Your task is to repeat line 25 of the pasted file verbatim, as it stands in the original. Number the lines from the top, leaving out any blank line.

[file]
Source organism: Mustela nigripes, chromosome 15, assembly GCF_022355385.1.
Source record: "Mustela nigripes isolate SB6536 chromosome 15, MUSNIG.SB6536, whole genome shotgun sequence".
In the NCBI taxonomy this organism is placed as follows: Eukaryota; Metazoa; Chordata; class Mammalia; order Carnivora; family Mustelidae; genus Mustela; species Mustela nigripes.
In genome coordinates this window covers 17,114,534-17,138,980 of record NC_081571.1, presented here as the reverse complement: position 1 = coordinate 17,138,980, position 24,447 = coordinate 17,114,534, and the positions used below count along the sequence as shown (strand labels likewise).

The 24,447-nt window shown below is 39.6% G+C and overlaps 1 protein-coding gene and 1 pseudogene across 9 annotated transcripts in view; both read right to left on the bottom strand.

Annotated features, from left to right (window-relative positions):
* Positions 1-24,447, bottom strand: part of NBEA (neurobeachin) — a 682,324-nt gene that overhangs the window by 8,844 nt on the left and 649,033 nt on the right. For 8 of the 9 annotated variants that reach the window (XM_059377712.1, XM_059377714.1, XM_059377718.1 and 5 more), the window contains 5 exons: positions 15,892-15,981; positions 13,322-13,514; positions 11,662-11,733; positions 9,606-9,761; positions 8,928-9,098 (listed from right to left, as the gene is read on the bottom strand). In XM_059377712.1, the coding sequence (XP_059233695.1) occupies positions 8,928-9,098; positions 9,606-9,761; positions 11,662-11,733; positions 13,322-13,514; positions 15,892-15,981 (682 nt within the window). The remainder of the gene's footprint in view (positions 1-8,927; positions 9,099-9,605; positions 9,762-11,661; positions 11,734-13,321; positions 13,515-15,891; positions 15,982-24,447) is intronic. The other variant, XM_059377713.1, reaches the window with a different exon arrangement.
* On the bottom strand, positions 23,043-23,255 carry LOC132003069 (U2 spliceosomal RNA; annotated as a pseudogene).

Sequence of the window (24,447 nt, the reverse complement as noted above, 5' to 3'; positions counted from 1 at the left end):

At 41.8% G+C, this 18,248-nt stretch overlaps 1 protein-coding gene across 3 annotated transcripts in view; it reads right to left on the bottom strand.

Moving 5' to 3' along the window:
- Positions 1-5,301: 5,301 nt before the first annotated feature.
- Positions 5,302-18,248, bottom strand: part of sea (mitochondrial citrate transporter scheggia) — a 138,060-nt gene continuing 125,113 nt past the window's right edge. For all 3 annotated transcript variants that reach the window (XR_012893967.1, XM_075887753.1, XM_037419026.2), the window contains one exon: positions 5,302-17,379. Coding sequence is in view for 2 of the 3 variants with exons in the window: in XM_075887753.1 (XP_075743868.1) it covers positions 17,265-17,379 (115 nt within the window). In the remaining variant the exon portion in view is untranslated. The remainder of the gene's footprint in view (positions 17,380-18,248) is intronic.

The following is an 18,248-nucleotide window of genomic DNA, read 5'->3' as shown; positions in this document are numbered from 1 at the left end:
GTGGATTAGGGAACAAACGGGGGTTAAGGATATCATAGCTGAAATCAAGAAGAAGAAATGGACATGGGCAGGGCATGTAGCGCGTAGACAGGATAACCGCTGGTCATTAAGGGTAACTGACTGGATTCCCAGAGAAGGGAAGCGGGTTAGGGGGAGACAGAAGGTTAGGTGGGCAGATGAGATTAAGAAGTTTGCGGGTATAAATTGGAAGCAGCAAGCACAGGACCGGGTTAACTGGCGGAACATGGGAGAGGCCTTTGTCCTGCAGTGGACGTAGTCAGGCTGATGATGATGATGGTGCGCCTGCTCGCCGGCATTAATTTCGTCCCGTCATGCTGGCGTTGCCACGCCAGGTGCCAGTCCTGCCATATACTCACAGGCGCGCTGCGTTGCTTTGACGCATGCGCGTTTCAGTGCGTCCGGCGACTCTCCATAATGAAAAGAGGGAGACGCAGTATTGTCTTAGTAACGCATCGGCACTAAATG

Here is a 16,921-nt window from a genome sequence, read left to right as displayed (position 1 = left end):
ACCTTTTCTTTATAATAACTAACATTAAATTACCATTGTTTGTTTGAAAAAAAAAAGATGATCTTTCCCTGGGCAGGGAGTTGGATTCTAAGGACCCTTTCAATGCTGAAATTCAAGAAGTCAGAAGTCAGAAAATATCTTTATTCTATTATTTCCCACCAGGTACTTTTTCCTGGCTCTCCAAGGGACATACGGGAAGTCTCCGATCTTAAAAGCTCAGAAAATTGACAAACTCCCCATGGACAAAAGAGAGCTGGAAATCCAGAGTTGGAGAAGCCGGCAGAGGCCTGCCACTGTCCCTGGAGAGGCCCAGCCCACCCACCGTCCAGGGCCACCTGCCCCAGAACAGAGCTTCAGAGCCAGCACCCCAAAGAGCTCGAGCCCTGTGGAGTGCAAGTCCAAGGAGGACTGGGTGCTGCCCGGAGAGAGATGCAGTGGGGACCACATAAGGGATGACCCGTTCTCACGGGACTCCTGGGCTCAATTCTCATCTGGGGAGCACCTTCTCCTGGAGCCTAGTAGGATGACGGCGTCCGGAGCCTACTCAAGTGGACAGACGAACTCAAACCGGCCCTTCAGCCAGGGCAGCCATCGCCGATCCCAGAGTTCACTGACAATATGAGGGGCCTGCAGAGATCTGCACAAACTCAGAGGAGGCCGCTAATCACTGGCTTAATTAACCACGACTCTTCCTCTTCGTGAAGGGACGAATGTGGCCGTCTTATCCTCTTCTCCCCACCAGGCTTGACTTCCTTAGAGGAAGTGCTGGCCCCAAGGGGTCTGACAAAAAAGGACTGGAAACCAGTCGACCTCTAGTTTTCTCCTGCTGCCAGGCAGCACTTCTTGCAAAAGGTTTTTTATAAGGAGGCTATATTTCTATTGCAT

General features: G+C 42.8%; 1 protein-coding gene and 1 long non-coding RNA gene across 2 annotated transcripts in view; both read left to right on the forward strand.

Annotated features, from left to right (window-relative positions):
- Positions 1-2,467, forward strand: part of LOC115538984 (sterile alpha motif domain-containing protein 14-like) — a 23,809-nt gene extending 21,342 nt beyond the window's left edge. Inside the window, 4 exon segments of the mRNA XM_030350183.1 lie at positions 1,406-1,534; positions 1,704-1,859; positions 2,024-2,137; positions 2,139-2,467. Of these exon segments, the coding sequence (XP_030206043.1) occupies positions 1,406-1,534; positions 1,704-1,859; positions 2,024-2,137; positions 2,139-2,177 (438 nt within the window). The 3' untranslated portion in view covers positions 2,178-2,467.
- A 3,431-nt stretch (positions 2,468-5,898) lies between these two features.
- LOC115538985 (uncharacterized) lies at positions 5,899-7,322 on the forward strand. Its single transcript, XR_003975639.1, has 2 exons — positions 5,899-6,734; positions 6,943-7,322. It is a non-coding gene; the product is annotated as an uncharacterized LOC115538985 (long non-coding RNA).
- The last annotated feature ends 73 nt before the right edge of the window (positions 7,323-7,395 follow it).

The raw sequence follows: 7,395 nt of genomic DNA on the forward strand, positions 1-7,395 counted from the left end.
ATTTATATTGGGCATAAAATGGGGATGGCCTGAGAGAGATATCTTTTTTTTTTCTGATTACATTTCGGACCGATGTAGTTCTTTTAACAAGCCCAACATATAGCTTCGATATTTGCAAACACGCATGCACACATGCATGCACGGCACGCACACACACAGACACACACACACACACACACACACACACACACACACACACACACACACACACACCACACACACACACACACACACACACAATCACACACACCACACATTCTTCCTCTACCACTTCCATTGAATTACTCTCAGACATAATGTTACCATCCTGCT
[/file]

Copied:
ATTTATATTGGGCATAAAATGGGGATGGCCTGAGAGAGATATCTTTTTTTTTTCTGATTACATTTCGGACCGATGTAGTTCTTTTAACAAGCCCAACATATAGCTTCGATATTTGCAAACACGCATGCACACATGCATGCACGGCACGCACACACACAGACACACACACACACACACACACACACACACACACACACACACACACACACACACCACACACACACACACACACACACACAATCACACACACCACACATTCTTCCTCTACCACTTCCATTGAATTACTCTCAGACATAATGTTACCATCCTGCT